Qualitative methods for researching teachers’ (re)use of OER.
In: OER13: Creating a Virtuous Circle, 26 - 27 March 2013, University of Nottingham.
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The literature on Open Educational Resources (OER) points to a need to further research how best to foster teachers’ reuse of OER (Masterman and Wild, 2011), and how best to enable the infrastructure for sharing OER to appropriately support the needs of teachers (Davis et al., 2010).
This paper proposes variations around the themes of Peer Observation of Teaching and Professional Conversations as tools to investigate the use and reuse of OER by teachers. It reports on two qualitative studies on the use and reuse of OER by language teachers at the Open University UK. Teachers use LORO (loro.open.ac.uk), an open repository of OER for language teaching, to select their teaching resources.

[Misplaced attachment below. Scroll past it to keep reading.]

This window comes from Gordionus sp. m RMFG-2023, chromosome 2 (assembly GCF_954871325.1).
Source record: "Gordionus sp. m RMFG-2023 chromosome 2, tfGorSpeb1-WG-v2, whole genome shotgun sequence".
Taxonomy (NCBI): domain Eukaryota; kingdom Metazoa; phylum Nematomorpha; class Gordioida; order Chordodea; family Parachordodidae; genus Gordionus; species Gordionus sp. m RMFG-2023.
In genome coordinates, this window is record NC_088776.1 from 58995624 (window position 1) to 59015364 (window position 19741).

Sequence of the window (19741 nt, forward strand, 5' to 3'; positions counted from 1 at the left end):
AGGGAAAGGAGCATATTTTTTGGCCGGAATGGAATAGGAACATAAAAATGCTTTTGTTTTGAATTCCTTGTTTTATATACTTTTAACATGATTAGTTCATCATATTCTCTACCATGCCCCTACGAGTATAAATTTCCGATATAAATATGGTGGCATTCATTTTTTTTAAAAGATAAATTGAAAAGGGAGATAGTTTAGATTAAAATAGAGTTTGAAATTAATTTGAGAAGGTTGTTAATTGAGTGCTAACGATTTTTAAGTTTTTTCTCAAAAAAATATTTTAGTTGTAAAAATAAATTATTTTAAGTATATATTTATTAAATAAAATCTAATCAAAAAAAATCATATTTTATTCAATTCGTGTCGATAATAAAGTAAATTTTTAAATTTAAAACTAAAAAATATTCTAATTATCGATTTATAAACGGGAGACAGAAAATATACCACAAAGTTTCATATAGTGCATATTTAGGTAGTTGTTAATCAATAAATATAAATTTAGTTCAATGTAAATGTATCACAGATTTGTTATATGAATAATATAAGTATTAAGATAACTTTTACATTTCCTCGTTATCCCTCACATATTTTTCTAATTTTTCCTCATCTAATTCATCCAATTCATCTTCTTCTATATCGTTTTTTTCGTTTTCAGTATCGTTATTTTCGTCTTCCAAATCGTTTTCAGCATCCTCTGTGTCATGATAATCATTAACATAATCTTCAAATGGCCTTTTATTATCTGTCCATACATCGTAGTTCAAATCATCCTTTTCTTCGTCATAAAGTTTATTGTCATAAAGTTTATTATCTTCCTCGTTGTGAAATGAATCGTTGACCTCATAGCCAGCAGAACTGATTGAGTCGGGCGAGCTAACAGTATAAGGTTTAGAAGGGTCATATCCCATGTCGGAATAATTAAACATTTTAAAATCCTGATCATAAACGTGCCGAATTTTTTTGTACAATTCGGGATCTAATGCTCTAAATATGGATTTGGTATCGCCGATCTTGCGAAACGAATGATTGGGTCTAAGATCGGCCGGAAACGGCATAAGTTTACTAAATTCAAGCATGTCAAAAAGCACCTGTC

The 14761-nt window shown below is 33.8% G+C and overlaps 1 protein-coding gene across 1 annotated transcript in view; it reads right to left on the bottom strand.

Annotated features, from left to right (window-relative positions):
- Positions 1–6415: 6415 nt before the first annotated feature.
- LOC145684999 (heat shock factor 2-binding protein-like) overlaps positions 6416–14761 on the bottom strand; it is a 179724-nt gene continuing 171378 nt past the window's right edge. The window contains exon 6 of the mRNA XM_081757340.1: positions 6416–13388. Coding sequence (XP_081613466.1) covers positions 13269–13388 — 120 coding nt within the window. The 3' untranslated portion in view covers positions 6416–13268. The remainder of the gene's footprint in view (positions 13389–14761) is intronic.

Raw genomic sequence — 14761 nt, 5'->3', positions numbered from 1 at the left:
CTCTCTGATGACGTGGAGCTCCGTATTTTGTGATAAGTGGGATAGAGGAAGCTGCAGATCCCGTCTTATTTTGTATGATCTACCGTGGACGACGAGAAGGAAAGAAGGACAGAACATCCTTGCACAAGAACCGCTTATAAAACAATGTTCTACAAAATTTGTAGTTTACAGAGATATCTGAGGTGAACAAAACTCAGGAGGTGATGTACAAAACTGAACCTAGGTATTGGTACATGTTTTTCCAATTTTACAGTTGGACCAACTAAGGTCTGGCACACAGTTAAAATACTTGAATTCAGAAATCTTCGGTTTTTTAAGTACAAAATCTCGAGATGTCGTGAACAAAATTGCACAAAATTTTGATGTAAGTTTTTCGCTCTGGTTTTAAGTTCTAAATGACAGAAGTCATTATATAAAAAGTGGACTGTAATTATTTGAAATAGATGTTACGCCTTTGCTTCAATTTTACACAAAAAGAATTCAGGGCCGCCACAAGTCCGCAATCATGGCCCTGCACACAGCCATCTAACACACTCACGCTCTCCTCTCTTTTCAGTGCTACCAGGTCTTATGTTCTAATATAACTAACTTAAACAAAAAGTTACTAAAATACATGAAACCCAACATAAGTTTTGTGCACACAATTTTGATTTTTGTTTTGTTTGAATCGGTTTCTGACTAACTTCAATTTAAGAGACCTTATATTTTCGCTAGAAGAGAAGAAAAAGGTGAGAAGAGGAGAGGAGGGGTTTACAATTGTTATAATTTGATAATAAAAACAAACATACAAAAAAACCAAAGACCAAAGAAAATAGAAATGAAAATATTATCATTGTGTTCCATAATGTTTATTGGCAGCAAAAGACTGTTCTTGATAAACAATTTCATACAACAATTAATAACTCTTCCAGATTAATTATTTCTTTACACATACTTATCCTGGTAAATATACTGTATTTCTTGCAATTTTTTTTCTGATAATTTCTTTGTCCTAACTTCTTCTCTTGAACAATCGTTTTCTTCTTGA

Using Peer Observation of Teaching and Professional Conversations for data collection and a thematic analysis, the studies looked at how teachers used OER in their teaching, reworked existing resources or remix materials with others in LORO, and how they shared (or not) their new versions of the resources. The study also sought to understand the role of professional knowledge in the use and reuse of OER, and to explore the extent to which working with OER results in the adoption of other Open Educational Practices (OEP).
The study stresses the importance of using innovative qualitative methods alongside evidence from quantitative data in order to understand teacher engagement in OER reuse, and that this understanding is one of the key elements needed to “build on the last ten years of OER development, and move towards the creation of a virtuous circle of open educational practice”.
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